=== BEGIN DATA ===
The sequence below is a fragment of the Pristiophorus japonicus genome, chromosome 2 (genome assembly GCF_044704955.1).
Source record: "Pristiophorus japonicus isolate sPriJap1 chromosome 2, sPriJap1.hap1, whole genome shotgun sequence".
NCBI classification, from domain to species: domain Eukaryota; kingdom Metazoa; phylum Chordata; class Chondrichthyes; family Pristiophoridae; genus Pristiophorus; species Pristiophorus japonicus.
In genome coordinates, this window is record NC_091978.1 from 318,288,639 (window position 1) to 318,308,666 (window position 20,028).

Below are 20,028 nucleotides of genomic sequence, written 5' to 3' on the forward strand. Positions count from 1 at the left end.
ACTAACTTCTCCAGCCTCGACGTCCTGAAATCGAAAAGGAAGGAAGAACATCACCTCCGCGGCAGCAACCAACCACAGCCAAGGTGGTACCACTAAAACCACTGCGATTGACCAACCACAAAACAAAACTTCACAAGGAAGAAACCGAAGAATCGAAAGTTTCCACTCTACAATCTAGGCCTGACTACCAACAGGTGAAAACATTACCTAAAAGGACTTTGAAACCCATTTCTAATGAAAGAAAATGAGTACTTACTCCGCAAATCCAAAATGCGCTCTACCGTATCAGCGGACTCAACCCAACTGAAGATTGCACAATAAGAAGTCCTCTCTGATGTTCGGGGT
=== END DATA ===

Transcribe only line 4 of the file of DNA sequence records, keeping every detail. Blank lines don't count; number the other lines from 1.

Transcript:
In genome coordinates, this window is record NC_091978.1 from 318,288,639 (window position 1) to 318,308,666 (window position 20,028).